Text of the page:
Sunday, June 13, 2010


Confession is good for the soul. Freudian psychology is replete with instances of patients recovering when they confront or at least relive deeds that they considered disturbing. Through confession, the church emphasizes that same dogma.
The Catholic Church accepts children into the church at an early age, usually seven years old or so. They call the ritual first holy communion. All children are instructed in the church laws and the teachings of the church. As a final ceremony, the children go to confession and then have communion. It is an awe inspiring event. Girls wear white dresses and veils as though they were brides, boys wear white suits.

For my first holy communion, my pants and jacket were used suits that had been passed around the neighborhood; the pants and the jacket were a little yellow from years of wear.

After the ceremony, we all were herded down to the basement of the Irish church and treated to a breakfast. Communion must be taken on an empty stomach. The breakfast consisted of cereal with spoonfuls of sugar scattered over the cereal and then milk poured over the mixture. It was inedible for a Polish youngster like me who would have preferred pickles and boloney. The nuns were concerned when I did not eat the cereal, but the cut up banana, a luxury item for me, was good and I ate that, assuring the nuns that I was not ill. I’m sure they were more afraid that I might throw up.

Confession was strange. I made a list of some sins from the ones the nuns talked about at Catechism school being careful to add a mortal sin in with a mix of some venial sins. The confessional is awesome. People line up waiting for their turn, rosary beads held in their hands, lips moving but no words spoken, footsteps on the hard floor and an occasion nervous cough the only sounds. You enter the confessional and kneel down waiting until the priest opens the panel between you and him. He is just barely discernible behind the screen. You confess your sins and are given your penance and it’s over, except for the penance, usually a list of prayers to recite, done in one of the pews. ‘Hail Mary’s’ and ‘Our Fathers’ were recited by the thousands quietly on Saturday afternoons with the light coming through the stained glass windows and the quiet broken by the occasional rattle of rosary beads. The church was somehow pleasant and calming, cool even in the hot summer.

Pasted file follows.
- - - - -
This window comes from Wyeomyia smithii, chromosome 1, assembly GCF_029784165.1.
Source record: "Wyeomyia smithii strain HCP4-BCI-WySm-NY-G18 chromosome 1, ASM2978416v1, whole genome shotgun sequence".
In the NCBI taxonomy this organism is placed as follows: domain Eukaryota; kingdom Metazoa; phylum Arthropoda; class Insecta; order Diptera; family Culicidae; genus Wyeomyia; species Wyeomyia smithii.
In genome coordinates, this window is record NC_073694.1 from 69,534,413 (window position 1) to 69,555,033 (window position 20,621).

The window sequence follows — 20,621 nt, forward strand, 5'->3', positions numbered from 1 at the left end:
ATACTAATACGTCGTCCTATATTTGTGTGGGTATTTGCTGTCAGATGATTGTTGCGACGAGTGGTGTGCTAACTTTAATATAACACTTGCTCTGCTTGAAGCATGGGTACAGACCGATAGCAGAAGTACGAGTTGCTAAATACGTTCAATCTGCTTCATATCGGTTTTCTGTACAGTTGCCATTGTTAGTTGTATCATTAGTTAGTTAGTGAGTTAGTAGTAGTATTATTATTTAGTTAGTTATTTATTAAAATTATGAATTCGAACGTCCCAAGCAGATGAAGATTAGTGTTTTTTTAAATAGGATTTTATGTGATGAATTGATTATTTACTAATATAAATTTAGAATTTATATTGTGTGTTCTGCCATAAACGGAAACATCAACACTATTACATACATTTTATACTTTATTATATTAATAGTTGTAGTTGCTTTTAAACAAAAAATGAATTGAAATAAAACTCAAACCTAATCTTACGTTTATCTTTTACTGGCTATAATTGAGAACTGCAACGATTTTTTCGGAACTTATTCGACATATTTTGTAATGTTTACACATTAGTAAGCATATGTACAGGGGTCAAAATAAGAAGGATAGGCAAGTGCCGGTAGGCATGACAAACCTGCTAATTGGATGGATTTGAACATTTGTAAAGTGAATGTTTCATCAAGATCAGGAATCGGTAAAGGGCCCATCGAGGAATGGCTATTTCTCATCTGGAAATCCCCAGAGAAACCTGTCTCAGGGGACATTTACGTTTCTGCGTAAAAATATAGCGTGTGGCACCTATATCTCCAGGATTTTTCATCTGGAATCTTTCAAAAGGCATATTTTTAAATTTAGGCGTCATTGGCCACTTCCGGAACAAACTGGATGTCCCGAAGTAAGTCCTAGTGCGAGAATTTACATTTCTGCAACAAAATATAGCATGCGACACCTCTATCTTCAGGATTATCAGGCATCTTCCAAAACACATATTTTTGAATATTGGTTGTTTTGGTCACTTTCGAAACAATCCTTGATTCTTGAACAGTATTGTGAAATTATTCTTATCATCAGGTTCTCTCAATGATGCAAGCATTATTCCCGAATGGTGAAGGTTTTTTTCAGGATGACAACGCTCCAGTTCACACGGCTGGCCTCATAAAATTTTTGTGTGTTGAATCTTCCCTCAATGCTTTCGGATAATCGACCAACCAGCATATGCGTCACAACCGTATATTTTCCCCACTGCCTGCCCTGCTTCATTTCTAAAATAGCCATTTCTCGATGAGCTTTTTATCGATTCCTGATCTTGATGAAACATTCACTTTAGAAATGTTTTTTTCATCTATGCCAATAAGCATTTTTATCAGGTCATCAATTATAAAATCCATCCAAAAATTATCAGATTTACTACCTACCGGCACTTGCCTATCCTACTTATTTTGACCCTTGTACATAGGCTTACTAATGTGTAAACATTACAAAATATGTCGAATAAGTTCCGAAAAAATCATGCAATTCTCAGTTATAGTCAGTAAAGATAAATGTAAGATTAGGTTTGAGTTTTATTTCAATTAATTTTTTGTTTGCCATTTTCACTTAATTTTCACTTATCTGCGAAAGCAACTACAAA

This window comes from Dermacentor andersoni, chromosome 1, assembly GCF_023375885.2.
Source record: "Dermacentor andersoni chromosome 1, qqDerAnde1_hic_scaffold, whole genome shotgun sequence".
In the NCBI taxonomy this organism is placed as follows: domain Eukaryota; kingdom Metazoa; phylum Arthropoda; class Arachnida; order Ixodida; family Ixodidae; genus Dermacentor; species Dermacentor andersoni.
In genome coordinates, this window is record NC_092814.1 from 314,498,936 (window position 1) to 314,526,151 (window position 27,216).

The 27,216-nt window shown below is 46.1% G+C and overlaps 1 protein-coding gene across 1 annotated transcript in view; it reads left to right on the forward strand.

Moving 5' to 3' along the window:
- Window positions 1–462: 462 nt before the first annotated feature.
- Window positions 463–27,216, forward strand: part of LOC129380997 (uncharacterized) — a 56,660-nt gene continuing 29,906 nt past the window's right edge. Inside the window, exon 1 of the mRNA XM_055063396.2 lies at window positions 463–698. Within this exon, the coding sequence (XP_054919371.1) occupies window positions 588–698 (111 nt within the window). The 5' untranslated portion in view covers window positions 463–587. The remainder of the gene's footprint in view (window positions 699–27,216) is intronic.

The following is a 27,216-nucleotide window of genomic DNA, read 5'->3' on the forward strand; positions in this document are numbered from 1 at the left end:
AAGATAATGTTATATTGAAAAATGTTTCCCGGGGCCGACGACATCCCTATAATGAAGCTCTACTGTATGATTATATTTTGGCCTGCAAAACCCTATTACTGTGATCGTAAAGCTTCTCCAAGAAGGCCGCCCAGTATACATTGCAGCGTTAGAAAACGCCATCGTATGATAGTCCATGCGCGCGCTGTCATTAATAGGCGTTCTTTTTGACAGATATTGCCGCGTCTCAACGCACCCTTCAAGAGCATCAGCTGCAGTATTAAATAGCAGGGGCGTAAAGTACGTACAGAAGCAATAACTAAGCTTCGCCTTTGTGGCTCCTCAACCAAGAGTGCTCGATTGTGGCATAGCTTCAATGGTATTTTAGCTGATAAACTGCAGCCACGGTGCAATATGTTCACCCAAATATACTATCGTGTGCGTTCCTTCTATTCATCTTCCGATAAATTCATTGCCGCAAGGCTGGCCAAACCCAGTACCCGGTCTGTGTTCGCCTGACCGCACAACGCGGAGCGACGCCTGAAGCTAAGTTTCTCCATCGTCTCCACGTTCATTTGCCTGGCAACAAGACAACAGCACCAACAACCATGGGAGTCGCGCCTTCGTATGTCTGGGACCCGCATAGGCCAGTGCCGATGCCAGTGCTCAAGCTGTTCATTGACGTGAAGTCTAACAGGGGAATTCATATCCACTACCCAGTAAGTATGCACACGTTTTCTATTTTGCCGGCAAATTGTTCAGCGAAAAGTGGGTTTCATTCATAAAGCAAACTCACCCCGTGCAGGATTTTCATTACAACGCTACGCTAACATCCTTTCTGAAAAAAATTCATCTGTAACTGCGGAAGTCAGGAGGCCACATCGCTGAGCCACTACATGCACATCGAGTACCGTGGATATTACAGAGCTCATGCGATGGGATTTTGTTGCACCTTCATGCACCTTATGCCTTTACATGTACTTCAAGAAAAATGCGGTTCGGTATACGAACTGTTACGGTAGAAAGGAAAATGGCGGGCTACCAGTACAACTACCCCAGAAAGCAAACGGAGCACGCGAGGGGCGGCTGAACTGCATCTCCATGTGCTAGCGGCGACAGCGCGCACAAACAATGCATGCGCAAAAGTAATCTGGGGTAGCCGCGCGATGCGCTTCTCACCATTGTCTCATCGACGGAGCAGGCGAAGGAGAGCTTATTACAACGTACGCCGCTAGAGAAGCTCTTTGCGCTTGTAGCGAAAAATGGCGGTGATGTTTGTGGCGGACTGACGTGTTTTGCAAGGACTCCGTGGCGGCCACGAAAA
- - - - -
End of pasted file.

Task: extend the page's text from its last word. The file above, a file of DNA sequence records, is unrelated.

One of my friends who is a Russian Orthodox says when he goes to confession, you kneel down in front of the priest and he covers your head with his robe and you tell him your sins. I told him I liked it better when the priest did not see you. Of course it was only later in life that I discovered that the priest has a full view of the confessor.

Frankie went to church most Sundays, his family was very religious. I did not go often; in fact I went very seldom. My mother never went to church; my father preferred to go to the Polish church several miles away and only seldom and reluctantly to the Irish Church. I asked Frankie about confession. Frankie said that he just says the same confession each week or whenever he goes. He said it simplifies things. I did not like his method.

Confession loses its power when it is routine. Like praying, it should be done in a contemplative mode and not by rote. And as Freud discovered it does well when it is done in honesty.

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